Research articles, review articles, case reports, systematic reviews, and meta-analyses are the most established forms of presenting information in scientific publishing, but not all. Our Guidelines clearly list which article types are accepted by our individual journals and how the journal wishes to receive them.

There are clear industry-accepted standards (rules if you wish) of how these articles are to be presented and what information they contain. We ask authors to present their manuscripts in accordance with the Uniform Requirements for Manuscripts Submitted to Biomedical Journals from the International Committee of Medical Journal Editors (ICMJE).

COPE is another body that influences how we want our articles to be presented (COPE Code of Conduct and Best Practice Guidelines). The Equator network website provides additional reporting guidelines.
And then there are the unique journal requirements that dictate how an article is to be structured, if an article has a structured abstract or numeric referencing, if there are any size restrictions, or if they can be accompanied by any unique features like a graphic abstract or plain-language summary.

Submission Costs, Publication Costs

Although we do not charge authors for submission, most of our journals do charge some sort of fee for publishing should a paper be accepted. Each journal has its own cost structure (open access, subscription, transformative) and pricing. For authors to understand how these costs will impact them, they must ideally also understand how their funder supports them during publication and if their institute might have a publishing agreement with us. This aspect of getting published is becoming more complex.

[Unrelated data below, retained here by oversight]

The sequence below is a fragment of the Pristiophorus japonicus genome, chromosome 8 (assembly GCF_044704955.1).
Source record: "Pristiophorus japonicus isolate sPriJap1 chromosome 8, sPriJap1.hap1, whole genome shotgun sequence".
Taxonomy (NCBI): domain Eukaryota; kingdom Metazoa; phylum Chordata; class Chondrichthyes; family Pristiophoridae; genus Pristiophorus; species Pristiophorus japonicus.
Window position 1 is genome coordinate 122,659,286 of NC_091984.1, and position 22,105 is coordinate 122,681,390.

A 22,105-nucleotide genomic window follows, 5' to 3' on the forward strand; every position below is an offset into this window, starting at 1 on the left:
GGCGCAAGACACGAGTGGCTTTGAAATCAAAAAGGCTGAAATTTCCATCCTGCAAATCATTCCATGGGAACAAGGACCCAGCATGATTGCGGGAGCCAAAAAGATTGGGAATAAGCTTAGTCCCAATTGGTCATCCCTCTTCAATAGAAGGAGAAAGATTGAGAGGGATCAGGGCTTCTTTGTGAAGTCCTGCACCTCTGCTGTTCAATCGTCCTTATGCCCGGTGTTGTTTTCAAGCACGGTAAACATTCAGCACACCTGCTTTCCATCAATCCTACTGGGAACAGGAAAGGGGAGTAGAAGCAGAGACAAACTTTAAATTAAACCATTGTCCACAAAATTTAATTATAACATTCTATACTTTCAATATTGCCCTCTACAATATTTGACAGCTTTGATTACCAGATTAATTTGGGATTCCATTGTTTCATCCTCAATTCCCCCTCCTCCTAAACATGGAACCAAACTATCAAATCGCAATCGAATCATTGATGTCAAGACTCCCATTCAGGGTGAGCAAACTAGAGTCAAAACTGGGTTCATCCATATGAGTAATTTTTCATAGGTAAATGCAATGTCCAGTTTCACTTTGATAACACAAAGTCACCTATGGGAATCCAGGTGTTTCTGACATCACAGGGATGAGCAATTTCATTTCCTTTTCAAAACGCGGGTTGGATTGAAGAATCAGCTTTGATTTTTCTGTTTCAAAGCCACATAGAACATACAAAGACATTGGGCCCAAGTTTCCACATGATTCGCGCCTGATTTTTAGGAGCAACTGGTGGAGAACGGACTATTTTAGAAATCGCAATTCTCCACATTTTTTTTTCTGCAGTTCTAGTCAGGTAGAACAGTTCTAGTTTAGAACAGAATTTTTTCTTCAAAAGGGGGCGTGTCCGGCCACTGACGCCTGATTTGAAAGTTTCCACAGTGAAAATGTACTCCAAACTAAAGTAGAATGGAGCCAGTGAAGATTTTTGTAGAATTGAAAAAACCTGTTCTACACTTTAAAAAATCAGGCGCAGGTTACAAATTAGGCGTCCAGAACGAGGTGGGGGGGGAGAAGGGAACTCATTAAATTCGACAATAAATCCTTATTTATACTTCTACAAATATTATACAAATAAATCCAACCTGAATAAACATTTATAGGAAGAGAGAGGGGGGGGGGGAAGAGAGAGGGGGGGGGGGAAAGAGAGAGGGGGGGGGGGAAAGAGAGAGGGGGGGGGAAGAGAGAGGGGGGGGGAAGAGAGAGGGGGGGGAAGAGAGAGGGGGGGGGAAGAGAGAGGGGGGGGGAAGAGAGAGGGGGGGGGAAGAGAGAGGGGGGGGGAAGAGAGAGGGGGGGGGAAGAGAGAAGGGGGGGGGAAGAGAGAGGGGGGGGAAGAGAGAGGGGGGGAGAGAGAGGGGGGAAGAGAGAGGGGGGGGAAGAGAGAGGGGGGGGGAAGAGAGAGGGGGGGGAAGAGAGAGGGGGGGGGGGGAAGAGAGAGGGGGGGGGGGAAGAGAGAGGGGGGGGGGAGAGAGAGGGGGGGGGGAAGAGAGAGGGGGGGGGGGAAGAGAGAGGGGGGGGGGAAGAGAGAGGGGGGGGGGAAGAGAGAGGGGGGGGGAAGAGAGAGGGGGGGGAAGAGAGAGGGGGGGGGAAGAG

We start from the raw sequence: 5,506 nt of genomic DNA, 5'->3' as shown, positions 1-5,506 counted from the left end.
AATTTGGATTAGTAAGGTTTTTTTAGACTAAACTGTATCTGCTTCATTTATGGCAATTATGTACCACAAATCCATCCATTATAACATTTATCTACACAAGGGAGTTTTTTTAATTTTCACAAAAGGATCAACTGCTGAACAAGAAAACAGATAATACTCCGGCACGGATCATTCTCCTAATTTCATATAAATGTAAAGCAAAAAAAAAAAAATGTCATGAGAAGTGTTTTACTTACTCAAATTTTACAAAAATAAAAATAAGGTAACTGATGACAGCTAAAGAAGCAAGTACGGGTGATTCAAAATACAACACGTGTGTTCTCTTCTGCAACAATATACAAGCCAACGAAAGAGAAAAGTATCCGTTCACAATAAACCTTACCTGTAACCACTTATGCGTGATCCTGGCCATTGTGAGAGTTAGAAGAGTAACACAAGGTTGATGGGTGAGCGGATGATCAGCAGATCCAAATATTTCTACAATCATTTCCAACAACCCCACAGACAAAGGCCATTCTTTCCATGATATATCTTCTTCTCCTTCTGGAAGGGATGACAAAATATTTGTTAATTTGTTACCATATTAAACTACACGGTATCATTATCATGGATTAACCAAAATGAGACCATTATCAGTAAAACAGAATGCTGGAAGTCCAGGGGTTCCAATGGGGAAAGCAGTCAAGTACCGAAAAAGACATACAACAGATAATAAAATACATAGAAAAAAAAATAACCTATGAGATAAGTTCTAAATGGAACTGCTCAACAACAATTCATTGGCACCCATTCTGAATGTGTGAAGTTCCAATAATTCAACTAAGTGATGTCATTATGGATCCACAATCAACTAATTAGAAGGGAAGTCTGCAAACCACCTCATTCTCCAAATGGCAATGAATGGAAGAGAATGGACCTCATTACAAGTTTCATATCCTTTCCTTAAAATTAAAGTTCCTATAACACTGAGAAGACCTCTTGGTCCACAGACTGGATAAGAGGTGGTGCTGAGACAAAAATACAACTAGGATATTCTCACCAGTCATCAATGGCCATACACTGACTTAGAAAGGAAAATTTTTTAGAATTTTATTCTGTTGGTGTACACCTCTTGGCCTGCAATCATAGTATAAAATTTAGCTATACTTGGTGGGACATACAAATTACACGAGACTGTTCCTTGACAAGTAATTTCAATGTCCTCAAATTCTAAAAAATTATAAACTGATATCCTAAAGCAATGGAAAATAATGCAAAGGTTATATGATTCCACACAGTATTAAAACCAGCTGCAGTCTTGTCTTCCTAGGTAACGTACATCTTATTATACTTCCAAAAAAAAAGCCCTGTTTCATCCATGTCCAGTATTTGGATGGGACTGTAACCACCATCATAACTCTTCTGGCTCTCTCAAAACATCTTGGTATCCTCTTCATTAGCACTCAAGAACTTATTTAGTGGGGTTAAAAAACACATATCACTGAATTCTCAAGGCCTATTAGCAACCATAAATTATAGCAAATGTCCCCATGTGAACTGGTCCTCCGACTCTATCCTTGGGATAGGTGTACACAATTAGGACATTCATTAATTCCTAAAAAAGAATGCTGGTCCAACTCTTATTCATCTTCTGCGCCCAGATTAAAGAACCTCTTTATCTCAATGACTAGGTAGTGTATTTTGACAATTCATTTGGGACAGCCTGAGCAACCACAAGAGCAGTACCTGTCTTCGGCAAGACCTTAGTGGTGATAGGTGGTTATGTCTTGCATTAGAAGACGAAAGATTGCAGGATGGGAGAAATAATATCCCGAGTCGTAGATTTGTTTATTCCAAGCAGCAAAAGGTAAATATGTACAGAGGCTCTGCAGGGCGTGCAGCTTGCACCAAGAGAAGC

Publication Times

The question of publication time is never too far away on a researcher’s mind as the pressure to get published is ever increasing. In an ideal world you submit your paper today and find it online by the end of the week. In reality, the peer-review process and the production process stand in the way of this ideal and are, at least today, a continuing and necessary evil in the world of scientific publishing.

From the moment a paper is submitted, it needs to be checked for completeness by the editorial office, and for scientific soundness and novelty by the journal’s editors together with external peer-reviewers, before being forwarded on to the production team who co-ordinate the steps of copy-editing the manuscript, typesetting, lay-outing, image checking, and online publication.